If there are no contemporaries that argue we get into the (sticky) question of whether the MB is accepted as the Poseik Aharon on this matter.

  • The Seridei Eish even spoke about having a classical music concert in a synagogue (when Germany banned Jews from attending concert houses). Another issue is if there are female vocalists; while Rabbi Isaac Hutner had a season subscription to the Berlin opera, the Gemara says a woman's singing voice can be immodest (might depend on circumstances ...)
    – Shalom
    May 4, 2010 at 19:01
  • I fail to see how you can question the translation without providing sources for your claims. Contemporary Poskim apply this issur to modern theaters and sports arenas.
    – Yirmeyahu
    May 5, 2010 at 2:43
  • Again, I think we have differing views of "Contemporary Poskim." I believe you're only hearing the more machmir opinions. Not much more to debate; have to leave it at that.
    – Shalom
    May 5, 2010 at 5:18
  • There isn't anything to debate unless you can bring opposing sources. Like I've said, I would love to see them.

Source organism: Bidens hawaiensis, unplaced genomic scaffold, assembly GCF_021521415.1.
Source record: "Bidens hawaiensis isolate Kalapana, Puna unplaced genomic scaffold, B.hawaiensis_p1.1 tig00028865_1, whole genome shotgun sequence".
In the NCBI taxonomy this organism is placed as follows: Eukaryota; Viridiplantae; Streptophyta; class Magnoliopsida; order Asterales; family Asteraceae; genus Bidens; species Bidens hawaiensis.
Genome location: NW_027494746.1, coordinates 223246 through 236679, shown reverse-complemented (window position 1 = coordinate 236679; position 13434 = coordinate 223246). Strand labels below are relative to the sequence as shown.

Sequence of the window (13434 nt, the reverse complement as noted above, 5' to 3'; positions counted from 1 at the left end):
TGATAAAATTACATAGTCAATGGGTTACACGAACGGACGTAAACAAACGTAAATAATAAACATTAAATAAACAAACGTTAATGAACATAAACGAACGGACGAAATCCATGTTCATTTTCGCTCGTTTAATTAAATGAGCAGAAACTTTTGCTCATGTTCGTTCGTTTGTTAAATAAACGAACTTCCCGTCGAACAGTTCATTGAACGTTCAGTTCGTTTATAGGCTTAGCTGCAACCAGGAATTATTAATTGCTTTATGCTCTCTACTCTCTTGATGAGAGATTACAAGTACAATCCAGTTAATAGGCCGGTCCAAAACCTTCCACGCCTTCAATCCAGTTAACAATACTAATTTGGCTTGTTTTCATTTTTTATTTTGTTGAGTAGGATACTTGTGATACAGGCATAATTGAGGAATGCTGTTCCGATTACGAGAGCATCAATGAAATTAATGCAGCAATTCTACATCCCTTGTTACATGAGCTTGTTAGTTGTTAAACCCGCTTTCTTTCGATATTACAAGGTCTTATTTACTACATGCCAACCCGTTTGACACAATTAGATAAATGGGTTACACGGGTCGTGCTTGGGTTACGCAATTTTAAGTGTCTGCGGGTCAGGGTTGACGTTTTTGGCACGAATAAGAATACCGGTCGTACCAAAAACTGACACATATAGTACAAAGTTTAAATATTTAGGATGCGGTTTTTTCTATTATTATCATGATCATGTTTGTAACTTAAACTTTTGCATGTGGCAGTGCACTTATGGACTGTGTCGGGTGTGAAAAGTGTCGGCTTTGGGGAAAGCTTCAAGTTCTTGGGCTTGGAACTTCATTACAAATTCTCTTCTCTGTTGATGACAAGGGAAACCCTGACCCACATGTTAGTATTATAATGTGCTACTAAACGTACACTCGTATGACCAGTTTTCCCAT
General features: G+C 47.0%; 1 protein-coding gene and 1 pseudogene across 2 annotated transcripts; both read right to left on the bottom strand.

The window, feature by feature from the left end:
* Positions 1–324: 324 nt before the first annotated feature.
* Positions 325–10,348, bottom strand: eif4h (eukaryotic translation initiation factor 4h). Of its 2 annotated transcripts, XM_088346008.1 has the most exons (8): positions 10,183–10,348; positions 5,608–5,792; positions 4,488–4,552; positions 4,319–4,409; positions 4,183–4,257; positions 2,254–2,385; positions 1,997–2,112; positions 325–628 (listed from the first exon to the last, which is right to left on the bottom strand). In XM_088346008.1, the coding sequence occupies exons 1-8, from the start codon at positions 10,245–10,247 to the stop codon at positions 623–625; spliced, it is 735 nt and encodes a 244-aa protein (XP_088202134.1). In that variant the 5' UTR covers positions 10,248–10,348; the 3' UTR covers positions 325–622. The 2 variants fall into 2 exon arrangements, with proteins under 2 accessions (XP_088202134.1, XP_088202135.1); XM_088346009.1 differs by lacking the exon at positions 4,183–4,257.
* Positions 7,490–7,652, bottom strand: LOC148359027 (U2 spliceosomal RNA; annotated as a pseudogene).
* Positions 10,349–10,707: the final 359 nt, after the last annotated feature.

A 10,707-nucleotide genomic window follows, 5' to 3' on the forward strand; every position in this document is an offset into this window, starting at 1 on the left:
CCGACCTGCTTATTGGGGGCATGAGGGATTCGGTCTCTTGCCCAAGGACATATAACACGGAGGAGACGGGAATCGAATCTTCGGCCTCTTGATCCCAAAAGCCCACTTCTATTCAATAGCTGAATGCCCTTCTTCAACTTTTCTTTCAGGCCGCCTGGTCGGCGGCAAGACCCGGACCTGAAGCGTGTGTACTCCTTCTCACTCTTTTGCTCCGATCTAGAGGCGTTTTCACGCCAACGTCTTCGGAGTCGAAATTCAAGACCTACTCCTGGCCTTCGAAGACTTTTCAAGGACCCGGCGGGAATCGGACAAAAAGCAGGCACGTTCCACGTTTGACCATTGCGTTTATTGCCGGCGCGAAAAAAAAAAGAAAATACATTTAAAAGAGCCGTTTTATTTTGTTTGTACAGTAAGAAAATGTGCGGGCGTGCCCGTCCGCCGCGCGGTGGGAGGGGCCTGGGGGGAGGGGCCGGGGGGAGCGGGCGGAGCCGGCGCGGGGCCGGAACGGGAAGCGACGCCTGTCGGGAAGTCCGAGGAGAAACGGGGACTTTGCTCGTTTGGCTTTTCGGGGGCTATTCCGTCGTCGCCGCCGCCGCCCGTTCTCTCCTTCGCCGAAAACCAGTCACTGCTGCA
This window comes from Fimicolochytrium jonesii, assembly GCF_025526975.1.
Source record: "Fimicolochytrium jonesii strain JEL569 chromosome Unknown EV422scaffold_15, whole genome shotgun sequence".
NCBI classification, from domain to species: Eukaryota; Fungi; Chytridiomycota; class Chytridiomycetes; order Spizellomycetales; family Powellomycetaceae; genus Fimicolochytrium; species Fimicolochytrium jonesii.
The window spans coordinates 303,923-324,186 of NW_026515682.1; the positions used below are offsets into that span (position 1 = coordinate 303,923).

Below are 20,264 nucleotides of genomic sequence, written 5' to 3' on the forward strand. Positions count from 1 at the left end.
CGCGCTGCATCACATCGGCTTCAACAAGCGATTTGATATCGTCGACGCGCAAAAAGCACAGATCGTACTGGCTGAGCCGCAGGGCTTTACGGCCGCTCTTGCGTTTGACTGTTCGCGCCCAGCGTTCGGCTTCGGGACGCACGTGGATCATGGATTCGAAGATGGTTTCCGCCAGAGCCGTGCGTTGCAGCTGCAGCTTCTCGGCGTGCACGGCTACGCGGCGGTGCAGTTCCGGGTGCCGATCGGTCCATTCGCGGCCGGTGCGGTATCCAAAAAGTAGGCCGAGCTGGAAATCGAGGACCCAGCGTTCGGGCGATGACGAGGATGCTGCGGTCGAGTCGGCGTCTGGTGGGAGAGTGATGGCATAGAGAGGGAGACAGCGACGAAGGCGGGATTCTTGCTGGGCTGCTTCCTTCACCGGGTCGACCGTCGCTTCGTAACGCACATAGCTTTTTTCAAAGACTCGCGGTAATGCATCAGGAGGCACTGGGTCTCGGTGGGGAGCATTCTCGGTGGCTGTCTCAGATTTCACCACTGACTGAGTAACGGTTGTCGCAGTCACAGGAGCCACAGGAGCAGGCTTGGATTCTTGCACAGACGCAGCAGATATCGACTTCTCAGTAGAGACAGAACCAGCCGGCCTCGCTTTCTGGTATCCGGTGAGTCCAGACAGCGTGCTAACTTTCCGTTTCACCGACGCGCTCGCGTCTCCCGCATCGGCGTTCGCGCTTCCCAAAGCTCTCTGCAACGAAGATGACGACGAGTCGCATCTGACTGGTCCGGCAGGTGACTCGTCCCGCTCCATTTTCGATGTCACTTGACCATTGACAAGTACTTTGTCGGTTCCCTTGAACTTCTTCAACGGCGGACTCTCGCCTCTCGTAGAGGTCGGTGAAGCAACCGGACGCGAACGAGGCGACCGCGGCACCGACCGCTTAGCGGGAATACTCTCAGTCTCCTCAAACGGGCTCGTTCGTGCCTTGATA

– Yirmeyahu
    May 5, 2010 at 5:42
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    Shalom, what is your source for that tidbit about Rav Hutner?
    – Yahu
    May 6, 2010 at 17:40

There are a couple of issues that must be taken into consideration, whether music is permitted and "moshav leitzim":

Regarding the first issue see Shulchan Aruch Orach Chaim 561:3 which discusses the prohibition against listing to musical instruments in remembrance of the destruction of the Beis HaMikdosh. The Rema brings a number of qualifications to this, and the Mechaber himself notes that the custom is to be lenient regarding singing praises of Hashem while drinking wine. The Seridei Eish seems to understand the prohibition against musical instruments as being the main opinion all though he notes that in Germany this wasn't really on the radar, he nevertheless prohibits holding a secular concert in shul (Seridei Eish O.C. 16:20). Rav Moshe Feinstein (Igros Moshe O.C. 1:166) seems to favor being strict but notes a number of considerations for leniency, though not all would apply to secular music.